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Gastrointestinal disorders are one of the major health problems in developing countries.
Sixty-five plants used popularly in the treatment of such disorders in a Mixe Indian
community in Oaxaca (Mexico) and collected during a fieldstudy of 15 months are described.
According to indigenous criteria a plant is used in the treatment of a certain illness
because of the plant's characteristic smell and taste. Plants with astringent properties
are particularly valued to treat diarrhoea and dysentery. Bitter, aromatic and bitter-aromatic
plants are especially employed to treat gastrointestinal cramps and pain. Additionally,
the efficacy of these plants was evaluated using ethnobotanical, phytochemical and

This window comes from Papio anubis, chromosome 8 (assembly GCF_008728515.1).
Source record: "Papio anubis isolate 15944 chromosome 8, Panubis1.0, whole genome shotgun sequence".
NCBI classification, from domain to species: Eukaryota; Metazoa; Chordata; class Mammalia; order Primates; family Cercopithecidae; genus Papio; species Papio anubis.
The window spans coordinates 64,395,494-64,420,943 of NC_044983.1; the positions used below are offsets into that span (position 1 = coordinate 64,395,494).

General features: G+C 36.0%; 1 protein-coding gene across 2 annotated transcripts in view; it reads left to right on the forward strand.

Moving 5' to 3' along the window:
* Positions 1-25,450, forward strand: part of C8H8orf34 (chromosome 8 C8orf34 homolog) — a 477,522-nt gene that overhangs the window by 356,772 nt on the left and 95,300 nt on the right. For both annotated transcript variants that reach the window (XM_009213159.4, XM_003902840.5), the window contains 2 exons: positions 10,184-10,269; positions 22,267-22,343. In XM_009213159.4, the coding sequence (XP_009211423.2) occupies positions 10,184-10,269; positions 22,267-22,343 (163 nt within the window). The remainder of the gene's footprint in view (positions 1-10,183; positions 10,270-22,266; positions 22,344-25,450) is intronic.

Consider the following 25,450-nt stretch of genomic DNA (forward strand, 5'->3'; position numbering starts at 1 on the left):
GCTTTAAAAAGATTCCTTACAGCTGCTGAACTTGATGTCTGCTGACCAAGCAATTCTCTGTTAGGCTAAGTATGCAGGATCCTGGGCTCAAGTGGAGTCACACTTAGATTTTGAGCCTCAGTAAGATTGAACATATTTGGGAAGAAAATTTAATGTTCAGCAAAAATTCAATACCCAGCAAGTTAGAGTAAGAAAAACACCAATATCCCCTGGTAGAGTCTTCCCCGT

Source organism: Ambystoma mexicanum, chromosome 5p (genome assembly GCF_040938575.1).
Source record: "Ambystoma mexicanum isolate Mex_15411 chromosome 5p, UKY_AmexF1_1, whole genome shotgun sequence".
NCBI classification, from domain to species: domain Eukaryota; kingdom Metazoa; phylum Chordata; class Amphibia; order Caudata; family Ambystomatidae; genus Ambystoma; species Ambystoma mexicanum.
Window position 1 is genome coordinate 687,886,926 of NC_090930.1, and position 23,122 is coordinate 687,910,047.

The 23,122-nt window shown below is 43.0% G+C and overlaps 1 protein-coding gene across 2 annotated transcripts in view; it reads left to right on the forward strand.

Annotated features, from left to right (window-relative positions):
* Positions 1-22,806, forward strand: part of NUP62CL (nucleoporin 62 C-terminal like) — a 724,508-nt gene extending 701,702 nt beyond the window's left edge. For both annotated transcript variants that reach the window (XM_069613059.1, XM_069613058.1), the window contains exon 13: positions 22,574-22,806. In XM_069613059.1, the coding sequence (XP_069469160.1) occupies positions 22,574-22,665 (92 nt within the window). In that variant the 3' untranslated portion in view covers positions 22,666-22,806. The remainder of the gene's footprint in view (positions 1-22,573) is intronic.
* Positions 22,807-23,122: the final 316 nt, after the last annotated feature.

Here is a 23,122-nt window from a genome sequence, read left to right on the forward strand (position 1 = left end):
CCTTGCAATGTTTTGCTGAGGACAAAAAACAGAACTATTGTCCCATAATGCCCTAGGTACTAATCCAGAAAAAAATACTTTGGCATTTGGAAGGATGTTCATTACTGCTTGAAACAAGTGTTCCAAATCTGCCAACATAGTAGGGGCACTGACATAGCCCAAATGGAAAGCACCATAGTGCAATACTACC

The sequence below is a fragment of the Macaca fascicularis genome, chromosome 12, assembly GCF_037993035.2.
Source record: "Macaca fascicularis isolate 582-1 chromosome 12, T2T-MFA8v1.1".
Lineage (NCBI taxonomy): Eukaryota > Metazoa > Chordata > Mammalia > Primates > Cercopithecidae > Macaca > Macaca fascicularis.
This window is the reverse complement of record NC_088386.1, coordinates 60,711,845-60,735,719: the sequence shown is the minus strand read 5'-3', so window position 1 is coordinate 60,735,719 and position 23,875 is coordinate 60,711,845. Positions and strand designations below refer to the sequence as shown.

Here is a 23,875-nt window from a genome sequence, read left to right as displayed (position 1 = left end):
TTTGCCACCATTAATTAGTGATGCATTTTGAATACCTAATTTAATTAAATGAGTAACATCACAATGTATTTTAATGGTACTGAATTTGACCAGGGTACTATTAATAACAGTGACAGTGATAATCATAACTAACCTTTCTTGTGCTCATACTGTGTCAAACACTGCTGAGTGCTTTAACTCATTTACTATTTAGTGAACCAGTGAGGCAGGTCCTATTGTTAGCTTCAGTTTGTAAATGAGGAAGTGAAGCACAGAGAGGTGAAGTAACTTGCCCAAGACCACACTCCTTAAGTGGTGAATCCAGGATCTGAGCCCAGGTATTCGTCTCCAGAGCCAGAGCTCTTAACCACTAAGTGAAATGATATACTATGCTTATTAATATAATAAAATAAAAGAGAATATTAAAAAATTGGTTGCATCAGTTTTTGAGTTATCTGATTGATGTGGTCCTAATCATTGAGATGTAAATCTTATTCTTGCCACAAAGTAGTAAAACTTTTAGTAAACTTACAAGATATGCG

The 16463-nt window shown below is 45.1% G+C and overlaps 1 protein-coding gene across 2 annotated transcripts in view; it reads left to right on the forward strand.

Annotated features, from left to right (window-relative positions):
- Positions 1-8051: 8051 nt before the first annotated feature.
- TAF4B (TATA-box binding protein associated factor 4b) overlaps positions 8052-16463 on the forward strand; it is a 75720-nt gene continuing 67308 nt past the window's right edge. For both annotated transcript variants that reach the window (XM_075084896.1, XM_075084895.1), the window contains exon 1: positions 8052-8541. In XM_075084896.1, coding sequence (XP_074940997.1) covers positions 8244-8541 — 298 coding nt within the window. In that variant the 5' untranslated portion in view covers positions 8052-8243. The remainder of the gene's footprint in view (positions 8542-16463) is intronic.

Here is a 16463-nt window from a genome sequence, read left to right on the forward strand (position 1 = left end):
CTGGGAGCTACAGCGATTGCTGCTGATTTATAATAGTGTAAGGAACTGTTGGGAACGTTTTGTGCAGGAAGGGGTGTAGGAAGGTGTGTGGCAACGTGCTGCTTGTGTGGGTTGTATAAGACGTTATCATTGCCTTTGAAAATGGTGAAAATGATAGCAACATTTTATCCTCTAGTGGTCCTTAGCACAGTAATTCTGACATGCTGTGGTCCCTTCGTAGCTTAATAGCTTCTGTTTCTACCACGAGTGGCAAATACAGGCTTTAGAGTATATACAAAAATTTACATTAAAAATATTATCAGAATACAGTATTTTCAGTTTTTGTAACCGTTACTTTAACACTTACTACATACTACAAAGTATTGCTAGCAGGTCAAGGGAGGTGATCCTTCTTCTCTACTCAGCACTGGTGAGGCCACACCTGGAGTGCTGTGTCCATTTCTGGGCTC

pharmacologic information on the plants. The majority of the plants contain chemicals
that may produce the effects desired by the Mixe. Frequently tannin-containing drugs
are used to treat diarrhoea and dysentery. A large number of the plants used by the
Mixe in the treatment of gastrointestinal pain contain essential oil or bitter principles.
As a result of this evaluation, plants were selected which should be studied phytochemically
and pharmacologically with priority, to evaluate further their potential in the treatment
of gastrointestinal disorders.